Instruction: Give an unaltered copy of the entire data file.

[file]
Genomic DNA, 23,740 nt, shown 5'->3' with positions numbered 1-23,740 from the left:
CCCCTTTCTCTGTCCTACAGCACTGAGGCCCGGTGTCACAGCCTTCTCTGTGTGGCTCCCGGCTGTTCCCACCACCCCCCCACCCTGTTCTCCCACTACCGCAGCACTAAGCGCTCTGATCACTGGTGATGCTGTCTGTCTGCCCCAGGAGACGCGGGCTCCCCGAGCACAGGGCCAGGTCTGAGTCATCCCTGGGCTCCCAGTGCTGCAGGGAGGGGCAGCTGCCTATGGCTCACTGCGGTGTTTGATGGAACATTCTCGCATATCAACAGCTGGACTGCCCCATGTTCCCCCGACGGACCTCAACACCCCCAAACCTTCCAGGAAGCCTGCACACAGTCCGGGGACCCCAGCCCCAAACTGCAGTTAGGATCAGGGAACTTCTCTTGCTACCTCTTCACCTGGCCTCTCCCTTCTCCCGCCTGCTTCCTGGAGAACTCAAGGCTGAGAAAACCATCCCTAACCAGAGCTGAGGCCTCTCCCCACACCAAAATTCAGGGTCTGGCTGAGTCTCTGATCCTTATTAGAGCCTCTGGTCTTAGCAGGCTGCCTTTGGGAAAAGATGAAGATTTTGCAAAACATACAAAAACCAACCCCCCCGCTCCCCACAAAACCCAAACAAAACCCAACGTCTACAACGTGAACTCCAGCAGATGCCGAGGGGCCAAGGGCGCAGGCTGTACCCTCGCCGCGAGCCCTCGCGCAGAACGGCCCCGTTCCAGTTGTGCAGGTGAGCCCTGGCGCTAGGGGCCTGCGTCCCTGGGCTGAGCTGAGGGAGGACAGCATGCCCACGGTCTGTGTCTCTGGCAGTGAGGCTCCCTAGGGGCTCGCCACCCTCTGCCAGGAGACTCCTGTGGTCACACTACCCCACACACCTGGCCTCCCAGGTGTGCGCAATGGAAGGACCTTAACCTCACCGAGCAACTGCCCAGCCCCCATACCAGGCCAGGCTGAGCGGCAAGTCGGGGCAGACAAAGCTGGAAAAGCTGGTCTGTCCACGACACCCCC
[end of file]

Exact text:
Genomic DNA, 23,740 nt, shown 5'->3' with positions numbered 1-23,740 from the left:
CCCCTTTCTCTGTCCTACAGCACTGAGGCCCGGTGTCACAGCCTTCTCTGTGTGGCTCCCGGCTGTTCCCACCACCCCCCCACCCTGTTCTCCCACTACCGCAGCACTAAGCGCTCTGATCACTGGTGATGCTGTCTGTCTGCCCCAGGAGACGCGGGCTCCCCGAGCACAGGGCCAGGTCTGAGTCATCCCTGGGCTCCCAGTGCTGCAGGGAGGGGCAGCTGCCTATGGCTCACTGCGGTGTTTGATGGAACATTCTCGCATATCAACAGCTGGACTGCCCCATGTTCCCCCGACGGACCTCAACACCCCCAAACCTTCCAGGAAGCCTGCACACAGTCCGGGGACCCCAGCCCCAAACTGCAGTTAGGATCAGGGAACTTCTCTTGCTACCTCTTCACCTGGCCTCTCCCTTCTCCCGCCTGCTTCCTGGAGAACTCAAGGCTGAGAAAACCATCCCTAACCAGAGCTGAGGCCTCTCCCCACACCAAAATTCAGGGTCTGGCTGAGTCTCTGATCCTTATTAGAGCCTCTGGTCTTAGCAGGCTGCCTTTGGGAAAAGATGAAGATTTTGCAAAACATACAAAAACCAACCCCCCCGCTCCCCACAAAACCCAAACAAAACCCAACGTCTACAACGTGAACTCCAGCAGATGCCGAGGGGCCAAGGGCGCAGGCTGTACCCTCGCCGCGAGCCCTCGCGCAGAACGGCCCCGTTCCAGTTGTGCAGGTGAGCCCTGGCGCTAGGGGCCTGCGTCCCTGGGCTGAGCTGAGGGAGGACAGCATGCCCACGGTCTGTGTCTCTGGCAGTGAGGCTCCCTAGGGGCTCGCCACCCTCTGCCAGGAGACTCCTGTGGTCACACTACCCCACACACCTGGCCTCCCAGGTGTGCGCAATGGAAGGACCTTAACCTCACCGAGCAACTGCCCAGCCCCCATACCAGGCCAGGCTGAGCGGCAAGTCGGGGCAGACAAAGCTGGAAAAGCTGGTCTGTCCACGACACCCCC